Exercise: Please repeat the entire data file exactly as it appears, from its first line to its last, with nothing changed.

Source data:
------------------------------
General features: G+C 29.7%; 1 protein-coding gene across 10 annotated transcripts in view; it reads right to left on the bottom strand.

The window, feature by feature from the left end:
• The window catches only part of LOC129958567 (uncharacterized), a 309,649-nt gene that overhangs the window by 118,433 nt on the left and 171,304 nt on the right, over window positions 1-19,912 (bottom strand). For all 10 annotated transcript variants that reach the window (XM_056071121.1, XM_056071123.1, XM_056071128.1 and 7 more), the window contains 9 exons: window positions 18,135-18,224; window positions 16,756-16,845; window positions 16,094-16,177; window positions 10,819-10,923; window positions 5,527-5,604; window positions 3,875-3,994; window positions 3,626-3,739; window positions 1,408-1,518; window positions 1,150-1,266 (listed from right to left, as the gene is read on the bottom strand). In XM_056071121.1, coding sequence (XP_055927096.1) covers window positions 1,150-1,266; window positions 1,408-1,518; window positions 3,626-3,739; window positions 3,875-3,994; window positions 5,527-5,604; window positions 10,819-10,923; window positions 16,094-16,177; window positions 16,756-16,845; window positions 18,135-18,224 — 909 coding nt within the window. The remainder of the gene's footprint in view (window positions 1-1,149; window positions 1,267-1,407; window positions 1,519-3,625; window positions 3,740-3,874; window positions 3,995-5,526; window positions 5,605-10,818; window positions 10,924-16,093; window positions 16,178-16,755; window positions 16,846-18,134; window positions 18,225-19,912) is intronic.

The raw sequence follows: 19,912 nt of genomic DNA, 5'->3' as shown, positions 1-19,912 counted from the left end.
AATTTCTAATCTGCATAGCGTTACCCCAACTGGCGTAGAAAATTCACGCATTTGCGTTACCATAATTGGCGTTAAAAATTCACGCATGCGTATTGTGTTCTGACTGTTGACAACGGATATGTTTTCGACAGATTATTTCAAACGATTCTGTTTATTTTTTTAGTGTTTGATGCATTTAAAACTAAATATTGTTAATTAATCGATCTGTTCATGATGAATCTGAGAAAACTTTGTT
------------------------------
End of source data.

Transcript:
General features: G+C 29.7%; 1 protein-coding gene across 10 annotated transcripts in view; it reads right to left on the bottom strand.

The window, feature by feature from the left end:
• The window catches only part of LOC129958567 (uncharacterized), a 309,649-nt gene that overhangs the window by 118,433 nt on the left and 171,304 nt on the right, over window positions 1-19,912 (bottom strand). For all 10 annotated transcript variants that reach the window (XM_056071121.1, XM_056071123.1, XM_056071128.1 and 7 more), the window contains 9 exons: window positions 18,135-18,224; window positions 16,756-16,845; window positions 16,094-16,177; window positions 10,819-10,923; window positions 5,527-5,604; window positions 3,875-3,994; window positions 3,626-3,739; window positions 1,408-1,518; window positions 1,150-1,266 (listed from right to left, as the gene is read on the bottom strand). In XM_056071121.1, coding sequence (XP_055927096.1) covers window positions 1,150-1,266; window positions 1,408-1,518; window positions 3,626-3,739; window positions 3,875-3,994; window positions 5,527-5,604; window positions 10,819-10,923; window positions 16,094-16,177; window positions 16,756-16,845; window positions 18,135-18,224 — 909 coding nt within the window. The remainder of the gene's footprint in view (window positions 1-1,149; window positions 1,267-1,407; window positions 1,519-3,625; window positions 3,740-3,874; window positions 3,995-5,526; window positions 5,605-10,818; window positions 10,924-16,093; window positions 16,178-16,755; window positions 16,846-18,134; window positions 18,225-19,912) is intronic.

The raw sequence follows: 19,912 nt of genomic DNA, 5'->3' as shown, positions 1-19,912 counted from the left end.
AATTTCTAATCTGCATAGCGTTACCCCAACTGGCGTAGAAAATTCACGCATTTGCGTTACCATAATTGGCGTTAAAAATTCACGCATGCGTATTGTGTTCTGACTGTTGACAACGGATATGTTTTCGACAGATTATTTCAAACGATTCTGTTTATTTTTTTAGTGTTTGATGCATTTAAAACTAAATATTGTTAATTAATCGATCTGTTCATGATGAATCTGAGAAAACTTTGTT